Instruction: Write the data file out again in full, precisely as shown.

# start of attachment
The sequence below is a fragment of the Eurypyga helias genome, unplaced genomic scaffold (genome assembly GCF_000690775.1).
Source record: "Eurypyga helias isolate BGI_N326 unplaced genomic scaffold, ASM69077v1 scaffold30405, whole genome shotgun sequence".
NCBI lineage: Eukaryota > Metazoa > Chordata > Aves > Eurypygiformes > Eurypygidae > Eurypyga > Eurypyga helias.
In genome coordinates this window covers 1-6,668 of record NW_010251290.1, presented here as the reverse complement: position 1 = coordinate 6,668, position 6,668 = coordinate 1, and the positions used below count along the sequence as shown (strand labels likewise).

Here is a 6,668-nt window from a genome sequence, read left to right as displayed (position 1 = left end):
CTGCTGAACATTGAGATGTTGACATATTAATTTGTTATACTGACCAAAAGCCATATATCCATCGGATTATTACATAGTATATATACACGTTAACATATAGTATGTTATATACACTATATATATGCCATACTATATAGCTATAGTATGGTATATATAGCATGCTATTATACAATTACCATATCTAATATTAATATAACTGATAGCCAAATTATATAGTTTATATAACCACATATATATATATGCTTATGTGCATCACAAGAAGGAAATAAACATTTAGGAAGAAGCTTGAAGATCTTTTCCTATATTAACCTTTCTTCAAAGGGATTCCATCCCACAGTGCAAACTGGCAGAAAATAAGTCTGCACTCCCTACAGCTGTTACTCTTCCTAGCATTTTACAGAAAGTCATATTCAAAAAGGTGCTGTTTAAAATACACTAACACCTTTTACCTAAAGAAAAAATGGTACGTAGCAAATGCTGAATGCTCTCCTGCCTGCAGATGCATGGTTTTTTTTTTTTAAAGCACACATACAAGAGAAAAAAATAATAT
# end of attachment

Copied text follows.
The sequence below is a fragment of the Eurypyga helias genome, unplaced genomic scaffold (genome assembly GCF_000690775.1).
Source record: "Eurypyga helias isolate BGI_N326 unplaced genomic scaffold, ASM69077v1 scaffold30405, whole genome shotgun sequence".
NCBI lineage: Eukaryota > Metazoa > Chordata > Aves > Eurypygiformes > Eurypygidae > Eurypyga > Eurypyga helias.
In genome coordinates this window covers 1-6,668 of record NW_010251290.1, presented here as the reverse complement: position 1 = coordinate 6,668, position 6,668 = coordinate 1, and the positions used below count along the sequence as shown (strand labels likewise).

Here is a 6,668-nt window from a genome sequence, read left to right as displayed (position 1 = left end):
CTGCTGAACATTGAGATGTTGACATATTAATTTGTTATACTGACCAAAAGCCATATATCCATCGGATTATTACATAGTATATATACACGTTAACATATAGTATGTTATATACACTATATATATGCCATACTATATAGCTATAGTATGGTATATATAGCATGCTATTATACAATTACCATATCTAATATTAATATAACTGATAGCCAAATTATATAGTTTATATAACCACATATATATATATGCTTATGTGCATCACAAGAAGGAAATAAACATTTAGGAAGAAGCTTGAAGATCTTTTCCTATATTAACCTTTCTTCAAAGGGATTCCATCCCACAGTGCAAACTGGCAGAAAATAAGTCTGCACTCCCTACAGCTGTTACTCTTCCTAGCATTTTACAGAAAGTCATATTCAAAAAGGTGCTGTTTAAAATACACTAACACCTTTTACCTAAAGAAAAAATGGTACGTAGCAAATGCTGAATGCTCTCCTGCCTGCAGATGCATGGTTTTTTTTTTTTAAAGCACACATACAAGAGAAAAAAATAATAT